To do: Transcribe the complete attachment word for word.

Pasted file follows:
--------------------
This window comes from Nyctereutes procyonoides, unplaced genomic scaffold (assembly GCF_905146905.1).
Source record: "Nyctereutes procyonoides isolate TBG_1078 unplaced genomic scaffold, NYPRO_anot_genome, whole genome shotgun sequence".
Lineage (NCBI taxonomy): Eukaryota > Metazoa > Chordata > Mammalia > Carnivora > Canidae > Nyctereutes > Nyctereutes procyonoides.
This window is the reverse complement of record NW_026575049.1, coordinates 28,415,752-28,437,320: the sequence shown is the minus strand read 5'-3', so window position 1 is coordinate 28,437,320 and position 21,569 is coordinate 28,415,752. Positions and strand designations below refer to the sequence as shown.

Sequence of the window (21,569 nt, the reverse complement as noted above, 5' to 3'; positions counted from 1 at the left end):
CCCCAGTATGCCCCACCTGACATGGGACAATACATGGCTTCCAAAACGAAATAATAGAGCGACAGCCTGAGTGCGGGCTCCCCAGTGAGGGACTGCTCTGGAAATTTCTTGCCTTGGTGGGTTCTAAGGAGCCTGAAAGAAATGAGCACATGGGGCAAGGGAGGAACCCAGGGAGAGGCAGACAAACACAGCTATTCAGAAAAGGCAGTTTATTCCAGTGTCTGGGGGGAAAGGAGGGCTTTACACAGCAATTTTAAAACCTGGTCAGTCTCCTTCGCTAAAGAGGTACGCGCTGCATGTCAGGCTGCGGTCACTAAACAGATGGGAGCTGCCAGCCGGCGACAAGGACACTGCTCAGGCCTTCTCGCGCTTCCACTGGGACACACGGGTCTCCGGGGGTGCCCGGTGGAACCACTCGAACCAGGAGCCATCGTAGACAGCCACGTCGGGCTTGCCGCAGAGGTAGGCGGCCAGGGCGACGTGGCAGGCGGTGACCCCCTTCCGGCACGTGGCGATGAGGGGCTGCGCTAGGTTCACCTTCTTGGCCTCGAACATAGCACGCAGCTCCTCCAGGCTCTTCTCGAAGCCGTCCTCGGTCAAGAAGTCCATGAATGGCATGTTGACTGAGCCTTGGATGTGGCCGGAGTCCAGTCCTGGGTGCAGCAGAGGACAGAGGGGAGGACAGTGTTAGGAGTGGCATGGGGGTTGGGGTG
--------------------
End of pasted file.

This window comes from Nyctereutes procyonoides, unplaced genomic scaffold (assembly GCF_905146905.1).
Source record: "Nyctereutes procyonoides isolate TBG_1078 unplaced genomic scaffold, NYPRO_anot_genome, whole genome shotgun sequence".
Lineage (NCBI taxonomy): Eukaryota > Metazoa > Chordata > Mammalia > Carnivora > Canidae > Nyctereutes > Nyctereutes procyonoides.
This window is the reverse complement of record NW_026575049.1, coordinates 28,415,752-28,437,320: the sequence shown is the minus strand read 5'-3', so window position 1 is coordinate 28,437,320 and position 21,569 is coordinate 28,415,752. Positions and strand designations below refer to the sequence as shown.

Sequence of the window (21,569 nt, the reverse complement as noted above, 5' to 3'; positions counted from 1 at the left end):
CCCCAGTATGCCCCACCTGACATGGGACAATACATGGCTTCCAAAACGAAATAATAGAGCGACAGCCTGAGTGCGGGCTCCCCAGTGAGGGACTGCTCTGGAAATTTCTTGCCTTGGTGGGTTCTAAGGAGCCTGAAAGAAATGAGCACATGGGGCAAGGGAGGAACCCAGGGAGAGGCAGACAAACACAGCTATTCAGAAAAGGCAGTTTATTCCAGTGTCTGGGGGGAAAGGAGGGCTTTACACAGCAATTTTAAAACCTGGTCAGTCTCCTTCGCTAAAGAGGTACGCGCTGCATGTCAGGCTGCGGTCACTAAACAGATGGGAGCTGCCAGCCGGCGACAAGGACACTGCTCAGGCCTTCTCGCGCTTCCACTGGGACACACGGGTCTCCGGGGGTGCCCGGTGGAACCACTCGAACCAGGAGCCATCGTAGACAGCCACGTCGGGCTTGCCGCAGAGGTAGGCGGCCAGGGCGACGTGGCAGGCGGTGACCCCCTTCCGGCACGTGGCGATGAGGGGCTGCGCTAGGTTCACCTTCTTGGCCTCGAACATAGCACGCAGCTCCTCCAGGCTCTTCTCGAAGCCGTCCTCGGTCAAGAAGTCCATGAATGGCATGTTGACTGAGCCTTGGATGTGGCCGGAGTCCAGTCCTGGGTGCAGCAGAGGACAGAGGGGAGGACAGTGTTAGGAGTGGCATGGGGGTTGGGGTG